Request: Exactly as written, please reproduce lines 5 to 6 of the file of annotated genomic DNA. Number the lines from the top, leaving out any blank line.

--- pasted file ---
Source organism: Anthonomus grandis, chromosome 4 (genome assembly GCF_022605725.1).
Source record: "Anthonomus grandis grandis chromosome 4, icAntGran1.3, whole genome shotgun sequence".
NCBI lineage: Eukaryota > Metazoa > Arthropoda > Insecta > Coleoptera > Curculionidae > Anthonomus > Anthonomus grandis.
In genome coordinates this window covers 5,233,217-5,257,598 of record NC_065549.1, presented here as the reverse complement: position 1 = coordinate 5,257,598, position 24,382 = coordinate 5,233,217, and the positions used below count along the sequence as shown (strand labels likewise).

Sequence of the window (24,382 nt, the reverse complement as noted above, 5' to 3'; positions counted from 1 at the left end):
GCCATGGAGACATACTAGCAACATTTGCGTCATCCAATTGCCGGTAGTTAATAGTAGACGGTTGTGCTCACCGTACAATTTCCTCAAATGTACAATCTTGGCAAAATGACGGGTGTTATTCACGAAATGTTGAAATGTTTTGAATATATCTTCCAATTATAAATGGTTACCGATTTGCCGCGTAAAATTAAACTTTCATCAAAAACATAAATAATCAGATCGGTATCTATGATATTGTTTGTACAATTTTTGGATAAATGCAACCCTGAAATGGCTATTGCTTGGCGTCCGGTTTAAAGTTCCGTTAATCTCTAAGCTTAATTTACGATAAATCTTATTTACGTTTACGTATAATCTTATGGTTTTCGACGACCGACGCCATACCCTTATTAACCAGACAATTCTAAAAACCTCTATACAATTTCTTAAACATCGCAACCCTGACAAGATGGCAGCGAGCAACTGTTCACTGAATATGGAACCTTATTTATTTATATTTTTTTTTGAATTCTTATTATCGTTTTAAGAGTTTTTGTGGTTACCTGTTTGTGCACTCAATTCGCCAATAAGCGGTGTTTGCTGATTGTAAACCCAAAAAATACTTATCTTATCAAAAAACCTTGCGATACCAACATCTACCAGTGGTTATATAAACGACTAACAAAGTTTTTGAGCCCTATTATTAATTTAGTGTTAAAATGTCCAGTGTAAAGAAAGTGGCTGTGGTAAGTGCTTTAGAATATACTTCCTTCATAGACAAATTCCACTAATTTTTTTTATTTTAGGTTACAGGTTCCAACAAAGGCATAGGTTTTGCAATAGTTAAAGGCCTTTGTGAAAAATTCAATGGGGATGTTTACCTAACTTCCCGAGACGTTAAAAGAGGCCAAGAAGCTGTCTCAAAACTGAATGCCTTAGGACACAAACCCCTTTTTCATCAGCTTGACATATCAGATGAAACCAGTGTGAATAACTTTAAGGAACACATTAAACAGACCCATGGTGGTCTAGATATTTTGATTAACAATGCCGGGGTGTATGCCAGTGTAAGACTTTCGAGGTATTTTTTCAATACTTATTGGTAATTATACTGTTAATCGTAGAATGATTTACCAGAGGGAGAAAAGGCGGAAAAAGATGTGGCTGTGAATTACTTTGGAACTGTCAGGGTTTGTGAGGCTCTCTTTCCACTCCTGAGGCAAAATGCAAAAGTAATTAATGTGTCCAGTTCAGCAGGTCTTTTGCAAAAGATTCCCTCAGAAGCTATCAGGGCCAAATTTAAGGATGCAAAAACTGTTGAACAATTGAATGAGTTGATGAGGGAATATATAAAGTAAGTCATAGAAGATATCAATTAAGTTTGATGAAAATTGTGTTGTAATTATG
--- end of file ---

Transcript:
Sequence of the window (24,382 nt, the reverse complement as noted above, 5' to 3'; positions counted from 1 at the left end):
GCCATGGAGACATACTAGCAACATTTGCGTCATCCAATTGCCGGTAGTTAATAGTAGACGGTTGTGCTCACCGTACAATTTCCTCAAATGTACAATCTTGGCAAAATGACGGGTGTTATTCACGAAATGTTGAAATGTTTTGAATATATCTTCCAATTATAAATGGTTACCGATTTGCCGCGTAAAATTAAACTTTCATCAAAAACATAAATAATCAGATCGGTATCTATGATATTGTTTGTACAATTTTTGGATAAATGCAACCCTGAAATGGCTATTGCTTGGCGTCCGGTTTAAAGTTCCGTTAATCTCTAAGCTTAATTTACGATAAATCTTATTTACGTTTACGTATAATCTTATGGTTTTCGACGACCGACGCCATACCCTTATTAACCAGACAATTCTAAAAACCTCTATACAATTTCTTAAACATCGCAACCCTGACAAGATGGCAGCGAGCAACTGTTCACTGAATATGGAACCTTATTTATTTATATTTTTTTTTGAATTCTTATTATCGTTTTAAGAGTTTTTGTGGTTACCTGTTTGTGCACTCAATTCGCCAATAAGCGGTGTTTGCTGATTGTAAACCCAAAAAATACTTATCTTATCAAAAAACCTTGCGATACCAACATCTACCAGTGGTTATATAAACGACTAACAAAGTTTTTGAGCCCTATTATTAATTTAGTGTTAAAATGTCCAGTGTAAAGAAAGTGGCTGTGGTAAGTGCTTTAGAATATACTTCCTTCATAGACAAATTCCACTAATTTTTTTTATTTTAGGTTACAGGTTCCAACAAAGGCATAGGTTTTGCAATAGTTAAAGGCCTTTGTGAAAAATTCAATGGGGATGTTTACCTAACTTCCCGAGACGTTAAAAGAGGCCAAGAAGCTGTCTCAAAACTGAATGCCTTAGGACACAAACCCCTTTTTCATCAGCTTGACATATCAGATGAAACCAGTGTGAATAACTTTAAGGAACACATTAAACAGACCCATGGTGGTCTAGATATTTTGATTAACAATGCCGGGGTGTATGCCAGTGTAAGACTTTCGAGGTATTTTTTCAATACTTATTGGTAATTATACTGTTAATCGTAGAATGATTTACCAGAGGGAGAAAAGGCGGAAAAAGATGTGGCTGTGAATTACTTTGGAACTGTCAGGGTTTGTGAGGCTCTCTTTCCACTCCTGAGGCAAAATGCAAAAGTAATTAATGTGTCCAGTTCAGCAGGTCTTTTGCAAAAGATTCCCTCAGAAGCTATCAGGGCCAAATTTAAGGATGCAAAAACTGTTGAACAATTGAATGAGTTGATGAGGGAATATATAAAGTAAGTCATAGAAGATATCAATTAAGTTTGATGAAAATTGTGTTGTAATTATG